On November 13, 2017, the U.S. Department of Transportation disrupted the drug testing industry in a powerful and meaningful way.

Effective January 1, 2018, the DOT drug test panel will include hydrocodone, hydromorphone, oxycodone and oxymorphone.

Some common names for these semi-synthetic opioids include OxyContin®, Percodan®, Percocet®, Vicodin®, Lortab®, Norco®, Dilaudid®, Exalgo®.  Generally prescribed for acute pain (post-injury or post-surgery), these medications are very addictive and commonly abused. Many heroin addicts begin with these drugs before they “graduate” to heroin.

Since most employers do not test for these drugs, they are often not detected in workplace testing. For those of us who share the highways, rails and skies with regulated operators, this means improved safety.

A welcome change

The updated DOT drug test panel will look like this:

  • Marijuana
  • Cocaine
  • Amphetamines (including methamphetamine and MDMA)
  • PCP
  • Opioids (codeine, morphine, heroin, hydrocodone, hydromorphone, oxycodone and oxymorphone).

Even though it appears to be what we would call a “5 Panel + Expanded Opiates” panel, the DOT refers to it as  5 panel test. There will no doubt be some confusion about that.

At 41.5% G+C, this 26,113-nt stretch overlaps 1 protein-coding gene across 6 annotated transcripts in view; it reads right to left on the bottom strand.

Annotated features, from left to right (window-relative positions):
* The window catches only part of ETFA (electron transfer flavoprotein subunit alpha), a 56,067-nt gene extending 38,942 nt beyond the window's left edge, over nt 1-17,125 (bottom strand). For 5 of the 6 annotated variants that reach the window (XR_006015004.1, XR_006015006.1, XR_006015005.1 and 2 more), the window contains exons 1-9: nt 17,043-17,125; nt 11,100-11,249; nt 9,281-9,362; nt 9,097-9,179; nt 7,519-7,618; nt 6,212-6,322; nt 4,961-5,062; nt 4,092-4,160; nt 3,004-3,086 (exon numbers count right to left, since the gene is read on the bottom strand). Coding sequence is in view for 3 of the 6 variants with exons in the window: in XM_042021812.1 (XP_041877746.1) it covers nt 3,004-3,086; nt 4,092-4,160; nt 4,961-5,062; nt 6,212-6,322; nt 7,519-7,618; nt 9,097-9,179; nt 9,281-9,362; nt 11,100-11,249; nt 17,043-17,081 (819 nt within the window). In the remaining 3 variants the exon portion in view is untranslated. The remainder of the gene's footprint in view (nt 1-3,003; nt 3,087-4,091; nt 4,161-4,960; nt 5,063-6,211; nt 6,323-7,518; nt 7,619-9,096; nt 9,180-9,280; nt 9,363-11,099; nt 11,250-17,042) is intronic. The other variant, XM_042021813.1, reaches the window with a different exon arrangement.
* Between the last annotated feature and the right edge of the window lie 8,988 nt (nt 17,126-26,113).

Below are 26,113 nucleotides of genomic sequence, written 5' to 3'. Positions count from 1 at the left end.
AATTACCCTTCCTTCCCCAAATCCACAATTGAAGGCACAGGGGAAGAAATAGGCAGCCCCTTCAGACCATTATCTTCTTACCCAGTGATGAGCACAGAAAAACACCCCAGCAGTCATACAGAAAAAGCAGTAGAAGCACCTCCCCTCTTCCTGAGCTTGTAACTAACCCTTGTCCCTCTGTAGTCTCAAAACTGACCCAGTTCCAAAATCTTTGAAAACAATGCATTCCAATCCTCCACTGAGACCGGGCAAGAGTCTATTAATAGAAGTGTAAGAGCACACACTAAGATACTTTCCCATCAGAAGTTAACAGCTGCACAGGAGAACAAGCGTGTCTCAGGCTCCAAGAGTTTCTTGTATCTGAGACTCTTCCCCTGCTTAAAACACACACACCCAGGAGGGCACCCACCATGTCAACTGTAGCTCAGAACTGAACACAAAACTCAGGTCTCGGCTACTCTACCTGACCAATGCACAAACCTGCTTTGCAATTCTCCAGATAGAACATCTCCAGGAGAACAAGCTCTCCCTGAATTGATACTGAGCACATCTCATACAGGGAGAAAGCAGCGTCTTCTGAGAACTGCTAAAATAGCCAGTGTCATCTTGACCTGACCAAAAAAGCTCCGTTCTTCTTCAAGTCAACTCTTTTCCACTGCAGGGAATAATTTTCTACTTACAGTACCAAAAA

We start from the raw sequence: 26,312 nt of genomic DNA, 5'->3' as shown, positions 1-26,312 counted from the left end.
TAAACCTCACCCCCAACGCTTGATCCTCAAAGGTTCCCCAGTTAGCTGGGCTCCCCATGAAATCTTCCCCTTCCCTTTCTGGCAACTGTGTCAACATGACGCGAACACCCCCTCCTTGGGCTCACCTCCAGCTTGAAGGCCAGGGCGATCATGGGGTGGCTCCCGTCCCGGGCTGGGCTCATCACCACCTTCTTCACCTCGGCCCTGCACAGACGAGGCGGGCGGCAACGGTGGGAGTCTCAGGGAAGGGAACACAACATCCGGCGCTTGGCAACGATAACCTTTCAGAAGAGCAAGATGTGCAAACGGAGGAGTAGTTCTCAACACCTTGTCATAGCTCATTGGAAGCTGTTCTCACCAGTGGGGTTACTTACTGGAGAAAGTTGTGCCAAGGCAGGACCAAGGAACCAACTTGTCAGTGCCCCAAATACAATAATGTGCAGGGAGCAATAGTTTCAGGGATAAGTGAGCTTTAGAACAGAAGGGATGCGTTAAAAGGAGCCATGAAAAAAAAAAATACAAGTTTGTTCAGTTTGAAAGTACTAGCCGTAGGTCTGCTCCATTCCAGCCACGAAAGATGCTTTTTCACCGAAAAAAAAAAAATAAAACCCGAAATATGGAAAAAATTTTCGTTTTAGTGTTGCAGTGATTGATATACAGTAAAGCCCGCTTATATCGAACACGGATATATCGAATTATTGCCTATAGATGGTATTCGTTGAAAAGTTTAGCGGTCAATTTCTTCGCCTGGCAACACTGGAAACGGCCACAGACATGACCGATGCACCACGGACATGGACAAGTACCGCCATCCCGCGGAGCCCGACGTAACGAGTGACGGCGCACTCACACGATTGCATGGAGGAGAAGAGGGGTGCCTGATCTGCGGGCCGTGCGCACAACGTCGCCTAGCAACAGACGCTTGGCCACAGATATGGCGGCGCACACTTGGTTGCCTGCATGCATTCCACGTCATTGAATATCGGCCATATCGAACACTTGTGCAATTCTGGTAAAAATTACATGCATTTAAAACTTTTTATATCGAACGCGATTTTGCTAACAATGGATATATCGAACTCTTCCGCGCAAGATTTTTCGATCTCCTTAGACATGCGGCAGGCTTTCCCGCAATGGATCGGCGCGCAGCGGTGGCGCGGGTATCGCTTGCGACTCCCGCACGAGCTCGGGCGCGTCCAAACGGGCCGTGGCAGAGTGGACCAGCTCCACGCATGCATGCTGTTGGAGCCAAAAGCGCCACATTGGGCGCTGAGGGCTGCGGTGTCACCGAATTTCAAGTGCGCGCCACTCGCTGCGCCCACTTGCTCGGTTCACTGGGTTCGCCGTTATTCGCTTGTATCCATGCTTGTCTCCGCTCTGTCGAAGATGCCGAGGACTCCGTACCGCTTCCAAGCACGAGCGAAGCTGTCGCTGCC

There will be more positive results.

And some will be legitimate prescriptions. This is where the Medical Review Officer’s critical role comes in.

DOT testing requires that all results be MRO-reviewed. And all properly managed non-DOT drug testing programs include medical review.

If the donor produces a prescription, the MRO reports it as a negative. S/he then has 5 days to verify the scrip and determine whether there is a safety concern. A modified result (“Negative with a Safety Concern”) may follow.

MRO Review is Seriously Important.

We have had a number of conversations recently with companies that are testing without an MRO. A company that drug tests without MRO review is vulnerable to all kinds of problems, including lawsuits.

If You Have DOT-Regulated Employees (and even if you don’t) …

Your substance abuse policy should require employees to disclose whether they take any medications that may make them unsafe at work. Even if you don’t test for them.

Safety AND Health are critical to workplace safety.

It is encouraging to see that the U. S. Department of Transportation has taken this step. There are many “under-the-radar” addicts out there who will be detected and offered help. If they are unsafe to drive, they will be off the road. That’s good for all of us.

If your company does not have regulated employees, and you are not testing with an expanded panel (or an MRO!), this would be a good time to consider it.

Whether you’re a current client, or would like to be one, contact InOut Labs for guidance.

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